The United States has been involved in multiple larger scale armed conflicts in our lifetimes. Outside of some of the biggest conflicts, there are hundreds of military operations taking place on an annual basis. As a result of this, hundreds of thousands of men and women have valiantly served in American military units and returned home as veterans.
Many of us are aware of some of the traumas our veterans faced while in service, but few of us truly understand them. Veterans are far more likely to return home with mental health conditions resulting from their experiences abroad such as PTSD, anxiety, insomnia, and depression. If left untreated, few veterans can successfully overcome their conditions.
Unfortunately, mental health resources are not readily available at the majority of Veterans Administration (VA) hospitals. This dearth of resources results from a variety of issues including a lack of prioritization and trained professionals. Addressing this concern can provide extensive benefits both to veterans and their families.
The VA operates one of the largest healthcare systems in the country, with over 172 centers and 1,069 outpatient clinics nationwide. Though the majority of veterans live within 30 minutes of a clinic, there is considerable variation in wait times for care across facilities. Research suggests that although the VA can expand mental health care, the response to need and actual expansion has been slow.
Part of this is due to a nationwide shortage of mental health treatment professionals. One recent study estimated that nearly 37% of Americans — not just veterans — were living in areas experiencing mental health professional shortages. The COVID-19 pandemic has undoubtedly exasperated this crisis, as many people have been put into difficult and isolating situations over the past two years.
These twin problems — slow expansion of mental health services amongst VA clinics and a mental health provider shortage — outline a dire problem for our veterans in need. Nearly 1 in 5 veterans return from abroad with mental health conditions in need of treatment. Research suggests that even if treatment is available to these individuals, many are not aware of the services and benefits they are entitled to.
Of course, all of these provider issues have potentially significant impacts on veterans and their families. A lack of access to mental health services is a profound contributor to higher than average suicide rates amongst returning veterans. With many veterans now returned from conflicts in Afghanistan and Iraq, this issue is more pertinent than ever before and resources are in even higher demand.
Post-traumatic stress disorder (PTSD) is perhaps the most common mental health condition that military personnel return home with. Any traumatic event that puts an individual in a situation where they are threatened with serious injury, sexual violence, or death is the main cause of PTSD. Left untreated, veterans suffering from PTSD can be triggered into a fight or flight response by non-threatening events that bring on flashbacks of traumas, become easily angered or aggressive, or become withdrawn and isolated.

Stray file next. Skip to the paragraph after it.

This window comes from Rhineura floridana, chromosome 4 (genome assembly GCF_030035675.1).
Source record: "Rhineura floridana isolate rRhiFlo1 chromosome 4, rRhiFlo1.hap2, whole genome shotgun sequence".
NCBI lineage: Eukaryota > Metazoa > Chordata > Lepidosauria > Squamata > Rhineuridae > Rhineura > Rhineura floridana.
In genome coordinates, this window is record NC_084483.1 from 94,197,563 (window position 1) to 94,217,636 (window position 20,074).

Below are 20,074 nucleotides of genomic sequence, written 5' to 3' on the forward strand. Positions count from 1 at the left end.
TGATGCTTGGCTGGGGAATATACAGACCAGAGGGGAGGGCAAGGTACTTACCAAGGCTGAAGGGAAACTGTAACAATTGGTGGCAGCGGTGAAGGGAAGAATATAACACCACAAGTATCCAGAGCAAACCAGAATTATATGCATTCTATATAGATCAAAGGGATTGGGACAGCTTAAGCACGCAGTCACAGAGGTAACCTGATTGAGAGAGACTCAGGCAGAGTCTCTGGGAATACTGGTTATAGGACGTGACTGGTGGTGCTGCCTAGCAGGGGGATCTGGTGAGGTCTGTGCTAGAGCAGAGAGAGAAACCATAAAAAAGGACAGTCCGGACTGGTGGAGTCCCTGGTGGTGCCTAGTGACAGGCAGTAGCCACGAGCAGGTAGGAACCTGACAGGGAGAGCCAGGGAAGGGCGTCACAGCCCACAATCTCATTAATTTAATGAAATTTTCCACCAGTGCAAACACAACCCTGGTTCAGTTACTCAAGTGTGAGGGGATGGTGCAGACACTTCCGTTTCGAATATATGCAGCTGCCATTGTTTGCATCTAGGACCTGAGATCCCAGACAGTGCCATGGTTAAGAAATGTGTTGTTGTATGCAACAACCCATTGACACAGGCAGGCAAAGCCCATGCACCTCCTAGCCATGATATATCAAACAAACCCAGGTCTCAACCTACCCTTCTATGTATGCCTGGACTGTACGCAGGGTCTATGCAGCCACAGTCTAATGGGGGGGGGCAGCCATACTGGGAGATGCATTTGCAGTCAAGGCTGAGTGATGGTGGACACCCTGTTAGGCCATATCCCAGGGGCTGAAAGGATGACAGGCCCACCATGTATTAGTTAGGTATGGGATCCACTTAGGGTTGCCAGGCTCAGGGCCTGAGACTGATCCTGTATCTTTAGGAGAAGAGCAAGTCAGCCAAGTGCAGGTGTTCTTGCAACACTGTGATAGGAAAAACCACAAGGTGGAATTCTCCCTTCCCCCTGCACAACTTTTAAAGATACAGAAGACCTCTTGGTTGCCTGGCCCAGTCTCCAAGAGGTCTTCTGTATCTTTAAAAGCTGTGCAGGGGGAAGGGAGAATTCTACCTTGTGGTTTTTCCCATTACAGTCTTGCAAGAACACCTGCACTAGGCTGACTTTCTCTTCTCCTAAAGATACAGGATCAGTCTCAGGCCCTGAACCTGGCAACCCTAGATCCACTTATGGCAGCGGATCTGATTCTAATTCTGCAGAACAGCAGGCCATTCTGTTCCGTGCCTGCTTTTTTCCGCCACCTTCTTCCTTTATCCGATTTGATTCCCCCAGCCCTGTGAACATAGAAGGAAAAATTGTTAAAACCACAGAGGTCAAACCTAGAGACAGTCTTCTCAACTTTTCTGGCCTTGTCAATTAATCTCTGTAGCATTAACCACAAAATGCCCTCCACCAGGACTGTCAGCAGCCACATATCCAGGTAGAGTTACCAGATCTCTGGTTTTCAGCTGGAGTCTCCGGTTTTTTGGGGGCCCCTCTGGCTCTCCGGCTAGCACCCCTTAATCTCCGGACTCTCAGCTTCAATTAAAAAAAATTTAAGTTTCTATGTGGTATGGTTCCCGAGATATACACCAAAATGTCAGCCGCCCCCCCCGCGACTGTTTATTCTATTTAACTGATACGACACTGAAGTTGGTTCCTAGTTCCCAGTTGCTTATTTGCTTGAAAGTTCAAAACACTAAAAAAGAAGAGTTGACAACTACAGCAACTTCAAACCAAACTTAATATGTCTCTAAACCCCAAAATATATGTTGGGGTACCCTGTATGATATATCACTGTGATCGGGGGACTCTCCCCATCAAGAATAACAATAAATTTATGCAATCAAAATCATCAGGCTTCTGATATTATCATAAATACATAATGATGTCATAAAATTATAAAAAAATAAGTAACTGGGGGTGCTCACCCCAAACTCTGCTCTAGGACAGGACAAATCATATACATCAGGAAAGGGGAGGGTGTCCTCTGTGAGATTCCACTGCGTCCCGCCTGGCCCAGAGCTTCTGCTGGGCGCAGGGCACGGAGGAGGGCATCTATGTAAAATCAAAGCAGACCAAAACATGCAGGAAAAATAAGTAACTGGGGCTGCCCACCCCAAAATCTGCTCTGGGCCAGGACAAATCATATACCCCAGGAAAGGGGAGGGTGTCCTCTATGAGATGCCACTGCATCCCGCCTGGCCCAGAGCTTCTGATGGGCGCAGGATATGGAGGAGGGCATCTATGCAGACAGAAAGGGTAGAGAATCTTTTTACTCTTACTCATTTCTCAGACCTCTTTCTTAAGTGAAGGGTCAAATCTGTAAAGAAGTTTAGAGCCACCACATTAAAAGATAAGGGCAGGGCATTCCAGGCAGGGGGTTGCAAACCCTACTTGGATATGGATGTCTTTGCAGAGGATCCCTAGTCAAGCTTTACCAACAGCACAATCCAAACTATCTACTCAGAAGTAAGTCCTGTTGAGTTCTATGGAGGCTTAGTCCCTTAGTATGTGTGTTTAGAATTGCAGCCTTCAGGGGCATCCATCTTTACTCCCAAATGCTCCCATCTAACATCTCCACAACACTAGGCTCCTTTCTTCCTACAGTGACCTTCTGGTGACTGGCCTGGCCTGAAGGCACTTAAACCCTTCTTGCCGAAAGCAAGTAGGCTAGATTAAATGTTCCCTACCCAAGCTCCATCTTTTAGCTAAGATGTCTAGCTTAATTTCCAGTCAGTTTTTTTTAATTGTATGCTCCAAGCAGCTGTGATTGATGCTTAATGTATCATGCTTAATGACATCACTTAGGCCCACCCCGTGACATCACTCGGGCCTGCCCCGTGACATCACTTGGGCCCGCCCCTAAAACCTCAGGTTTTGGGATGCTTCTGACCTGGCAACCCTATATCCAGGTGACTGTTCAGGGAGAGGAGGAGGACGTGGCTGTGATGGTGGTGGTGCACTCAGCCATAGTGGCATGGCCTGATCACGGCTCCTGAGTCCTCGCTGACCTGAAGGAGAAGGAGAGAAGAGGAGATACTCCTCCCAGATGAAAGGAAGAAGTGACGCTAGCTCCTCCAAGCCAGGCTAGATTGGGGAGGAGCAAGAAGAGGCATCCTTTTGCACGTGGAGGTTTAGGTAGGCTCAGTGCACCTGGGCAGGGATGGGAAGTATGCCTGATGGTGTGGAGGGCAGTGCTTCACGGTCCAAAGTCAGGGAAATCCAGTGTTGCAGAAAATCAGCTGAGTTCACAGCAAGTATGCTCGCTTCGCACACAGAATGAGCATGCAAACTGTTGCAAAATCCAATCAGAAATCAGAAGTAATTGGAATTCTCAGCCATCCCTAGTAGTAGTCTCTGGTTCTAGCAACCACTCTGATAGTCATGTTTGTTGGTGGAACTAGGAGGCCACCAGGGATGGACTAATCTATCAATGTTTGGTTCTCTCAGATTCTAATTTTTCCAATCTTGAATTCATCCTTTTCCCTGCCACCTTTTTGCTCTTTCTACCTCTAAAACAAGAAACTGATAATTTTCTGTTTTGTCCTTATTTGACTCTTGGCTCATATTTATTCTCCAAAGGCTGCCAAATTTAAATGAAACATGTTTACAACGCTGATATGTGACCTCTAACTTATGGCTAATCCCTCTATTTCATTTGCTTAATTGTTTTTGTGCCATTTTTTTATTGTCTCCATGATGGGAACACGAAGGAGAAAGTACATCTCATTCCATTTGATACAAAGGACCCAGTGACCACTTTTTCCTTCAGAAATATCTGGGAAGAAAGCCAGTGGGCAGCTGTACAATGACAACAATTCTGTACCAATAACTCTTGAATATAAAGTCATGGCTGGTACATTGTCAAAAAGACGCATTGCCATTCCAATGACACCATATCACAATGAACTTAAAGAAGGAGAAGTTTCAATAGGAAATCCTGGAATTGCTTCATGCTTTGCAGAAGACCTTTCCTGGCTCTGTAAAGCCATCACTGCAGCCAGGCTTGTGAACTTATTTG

Symptoms are most often noticed and reported by family members first. Unfortunately, without easily available treatment, many veterans may be reluctant to get the medical attention they need. Instead, many veterans may cope by turning to substance abuse, whether that be through alcohol or other illegal substances. Those becoming withdrawn and isolating themselves are more likely to develop and act upon suicidal thoughts. Fortunately, there are resources to help with substance abuse and crisis counselors available if you are having thoughts of suicide.
Increasing access to mental health resources is a critical aspect of helping address this issue. Today, the VA is making strides toward increasing the availability of immediate resources. Programs such as a national crisis hotline for veterans have been established. Likewise, online telehealth treatment and peer assistance programs are becoming more widely available.
Programs that help veterans better understand the benefits they are entitled to are also emerging. These can help veterans develop a knowledge of what services are covered with their VA benefits and encourage them to take advantage of them. Additionally, these programs can help with answers to questions about coverages such as VA and Medicare benefits to make sure veterans get affordable access to everything they need.
Finally, as providers do become available, it is important for veterans to feel as though they have options. Some PTSD counselors are going to work well for some people and not for others. The ability to shop around and find the right counselor for each person is critical to building trust in the system and increasing success rates over time.
Military personnel face a vast number of challenges both during and after service. Mental health resources are not as readily available as we’d all like them to be for several reasons. Increasing the availability and variety of mental health resources, building an understanding of benefits amongst veterans, and helping find the right treatment are important steps in addressing the issue.